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Post-College Perspective: Is It Worth It?

Mc Gill University
Photograph by Getty Images

One of our sons is in college, and the other two have graduated. They are, officially, adults.

My sons have learned a lot from us, and the rest they learned by being away from us, out in the world, where experience teaches far better than we ever could. (Good Parent Adage #4: You can’t teach them everything. Some things they have to learn for themselves.)

But what did they really learn from college? What was the point of all that preparation and stress and (it has to be mentioned) money? Was it so they could be exposed to advanced mathematical principles that were unavailable in high school? So they could take Mandarin? Organic Chemistry? Read Ancient Greek Poetry? Write a paper without Mom in the next room to consult on their use of apostrophes?

Yes, yes and yes. All that. Higher education teaches us about the history and diversity of thought in our world, and how to better communicate our insights and opinions. And if the knowledge students absorb in college prepares them for a life of fulfilling work, even better. But it’s not enough. And, fortunately, it’s not all they get at college. College turns out to be a great place to learn a whole lot of things about the “real” world.

What do you want to do with your life and what do you need to learn in order to do it?

It begins with the process of leaving. Leaving turns out to be a learning experience in itself. For many kids, no matter how worldly, the first time they really leave home is when they go to college. All of a sudden they have to work harder than ever before to stay close to family and old friends. When they come back, home isn’t quite the same because they are different. And then they have to do it again when they graduate from college four years (plus or minus) later. The perspective they gain from this process is invaluable.

At college, they find themselves in a dorm full of new people. Though cable and the internet have made for a lot more culture-in-common than existed when I went to college, our kids are still plunked down in a new world. They need to learn how to present themselves, their backgrounds, their core beliefs. How to be themselves with others and also, when that might not be the best idea. Our kids learn that throughout their lives, but in college—well, it’s unavoidable.

There’s a lot of practical knowledge, too. At college, they plan their own schedules, or at least as much as fulfilling academic requirements will allow. Film and Art History meet at the same time? Figure it out. You have to make choices, and if you need help, you have to find someone to ask. That’s huge.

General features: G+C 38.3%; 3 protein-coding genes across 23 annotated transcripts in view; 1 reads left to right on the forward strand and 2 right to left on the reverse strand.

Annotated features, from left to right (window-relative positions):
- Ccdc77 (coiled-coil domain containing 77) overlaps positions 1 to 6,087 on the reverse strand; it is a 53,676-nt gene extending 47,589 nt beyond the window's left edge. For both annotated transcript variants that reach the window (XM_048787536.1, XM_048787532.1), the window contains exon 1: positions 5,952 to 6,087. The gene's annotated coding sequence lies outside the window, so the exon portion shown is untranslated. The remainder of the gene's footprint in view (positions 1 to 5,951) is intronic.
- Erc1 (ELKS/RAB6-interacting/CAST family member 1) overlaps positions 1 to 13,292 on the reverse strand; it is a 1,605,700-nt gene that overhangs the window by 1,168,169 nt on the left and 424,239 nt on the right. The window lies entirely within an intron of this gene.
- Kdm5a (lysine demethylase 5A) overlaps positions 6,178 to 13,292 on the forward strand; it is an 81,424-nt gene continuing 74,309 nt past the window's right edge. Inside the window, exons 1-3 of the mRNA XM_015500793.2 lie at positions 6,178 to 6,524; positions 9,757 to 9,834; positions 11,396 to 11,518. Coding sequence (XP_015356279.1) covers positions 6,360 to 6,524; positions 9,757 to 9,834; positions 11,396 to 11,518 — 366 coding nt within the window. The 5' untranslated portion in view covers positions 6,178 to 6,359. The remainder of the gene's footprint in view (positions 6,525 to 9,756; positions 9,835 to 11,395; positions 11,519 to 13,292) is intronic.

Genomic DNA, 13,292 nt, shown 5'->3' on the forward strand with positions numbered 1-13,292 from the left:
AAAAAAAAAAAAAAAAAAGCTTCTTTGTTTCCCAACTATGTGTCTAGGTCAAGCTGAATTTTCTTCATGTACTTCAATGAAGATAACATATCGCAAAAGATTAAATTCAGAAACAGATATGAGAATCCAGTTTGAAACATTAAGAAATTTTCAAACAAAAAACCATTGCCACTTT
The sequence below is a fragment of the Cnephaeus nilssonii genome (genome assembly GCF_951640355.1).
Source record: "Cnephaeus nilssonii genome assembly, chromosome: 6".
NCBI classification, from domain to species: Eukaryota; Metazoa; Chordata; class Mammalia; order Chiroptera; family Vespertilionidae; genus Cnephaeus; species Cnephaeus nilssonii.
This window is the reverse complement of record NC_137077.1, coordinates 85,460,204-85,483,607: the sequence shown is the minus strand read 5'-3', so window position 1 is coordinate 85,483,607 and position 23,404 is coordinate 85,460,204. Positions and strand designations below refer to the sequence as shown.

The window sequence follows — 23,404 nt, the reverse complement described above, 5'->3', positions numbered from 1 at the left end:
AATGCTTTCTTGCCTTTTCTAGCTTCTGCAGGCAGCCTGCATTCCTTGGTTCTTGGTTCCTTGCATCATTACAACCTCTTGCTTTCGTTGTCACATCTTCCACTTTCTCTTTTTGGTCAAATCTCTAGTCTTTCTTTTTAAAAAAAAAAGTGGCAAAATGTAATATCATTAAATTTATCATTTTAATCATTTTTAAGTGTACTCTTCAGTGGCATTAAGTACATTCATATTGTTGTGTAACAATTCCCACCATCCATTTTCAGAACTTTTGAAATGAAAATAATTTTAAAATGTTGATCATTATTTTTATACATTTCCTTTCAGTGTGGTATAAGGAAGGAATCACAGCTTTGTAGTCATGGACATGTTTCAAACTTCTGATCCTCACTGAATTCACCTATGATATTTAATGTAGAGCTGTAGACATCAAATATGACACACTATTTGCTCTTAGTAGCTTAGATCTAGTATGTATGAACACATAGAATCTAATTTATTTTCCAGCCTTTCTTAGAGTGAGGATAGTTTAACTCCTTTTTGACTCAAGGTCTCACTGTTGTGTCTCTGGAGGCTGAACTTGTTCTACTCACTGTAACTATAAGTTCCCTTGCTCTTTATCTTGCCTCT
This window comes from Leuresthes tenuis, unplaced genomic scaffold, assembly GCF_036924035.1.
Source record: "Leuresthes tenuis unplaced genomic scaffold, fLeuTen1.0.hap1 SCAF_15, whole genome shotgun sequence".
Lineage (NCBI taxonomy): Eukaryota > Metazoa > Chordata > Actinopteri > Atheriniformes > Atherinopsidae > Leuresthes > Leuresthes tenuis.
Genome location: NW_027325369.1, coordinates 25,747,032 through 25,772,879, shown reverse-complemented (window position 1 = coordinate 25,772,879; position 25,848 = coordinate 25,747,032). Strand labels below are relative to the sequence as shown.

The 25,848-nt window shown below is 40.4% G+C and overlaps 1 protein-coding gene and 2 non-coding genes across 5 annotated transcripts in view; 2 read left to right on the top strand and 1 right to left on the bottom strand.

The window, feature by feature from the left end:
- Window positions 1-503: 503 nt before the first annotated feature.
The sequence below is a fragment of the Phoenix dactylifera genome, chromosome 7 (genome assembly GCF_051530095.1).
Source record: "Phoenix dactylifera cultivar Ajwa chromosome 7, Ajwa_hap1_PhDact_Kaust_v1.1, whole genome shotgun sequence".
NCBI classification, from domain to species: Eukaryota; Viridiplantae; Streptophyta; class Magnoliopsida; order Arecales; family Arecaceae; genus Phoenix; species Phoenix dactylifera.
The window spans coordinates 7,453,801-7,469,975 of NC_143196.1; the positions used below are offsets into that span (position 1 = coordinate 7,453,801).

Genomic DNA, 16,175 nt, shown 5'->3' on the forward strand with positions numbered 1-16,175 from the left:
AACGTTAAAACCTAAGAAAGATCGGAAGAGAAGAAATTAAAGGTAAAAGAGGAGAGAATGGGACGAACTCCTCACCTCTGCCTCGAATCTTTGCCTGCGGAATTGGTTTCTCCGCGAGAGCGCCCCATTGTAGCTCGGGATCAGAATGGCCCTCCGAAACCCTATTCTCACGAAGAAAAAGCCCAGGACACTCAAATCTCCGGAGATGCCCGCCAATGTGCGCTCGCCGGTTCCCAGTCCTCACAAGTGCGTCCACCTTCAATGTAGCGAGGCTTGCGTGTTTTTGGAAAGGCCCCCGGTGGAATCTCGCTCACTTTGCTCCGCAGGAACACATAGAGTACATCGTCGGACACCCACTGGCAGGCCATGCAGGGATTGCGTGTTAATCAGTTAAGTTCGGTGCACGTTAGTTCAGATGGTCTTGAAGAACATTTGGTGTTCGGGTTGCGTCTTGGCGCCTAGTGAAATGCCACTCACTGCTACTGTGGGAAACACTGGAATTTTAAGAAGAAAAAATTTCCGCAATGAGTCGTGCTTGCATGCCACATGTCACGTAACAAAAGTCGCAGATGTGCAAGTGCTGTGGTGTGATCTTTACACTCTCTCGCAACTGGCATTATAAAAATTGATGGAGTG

An extremely practical corollary of making their own schedules turns out to be getting themselves out of bed in the morning without adult intervention. (After years of being our boys’ personal alarm clock, this may have been their most shocking accomplishment.) Now that’s practical knowledge. It’s right up there with doing laundry and sewing on buttons.

And then there’s bigger scale decision making. Who do you want to live with Sophomore year? Do you want to keep eating school food or make your own? After two years of memorizing scientific equations and the number of bones in a foot, do you still want to be a doctor? Or did Political Philosophy change your mind? What do you want to do with your life and what do you need to learn in order to do it?

I’m not sure that statistics exist to show that finding new friends or coping with crazy roommates makes anyone a better future employee or employer. Yet quantifiable or not, common sense says these things are helpful skills. There are other ways to learn them, but for those who are lucky enough to go, college can offer it all.

However, if I were to choose one great accomplishment each of my sons brought back from college, it is so very basic. In high school my sons’ rooms had floors invisible under piles of clothing and schoolwork and I-don’t-want-to-know-what (including coffee-cup-science-experiments). But they all got surprisingly neat surprisingly quickly when they moved into college dorms. Clothes mostly hung up or folded. Desk surfaces mostly visible. I can’t tell you how much that is worth because, as they say, it’s priceless.

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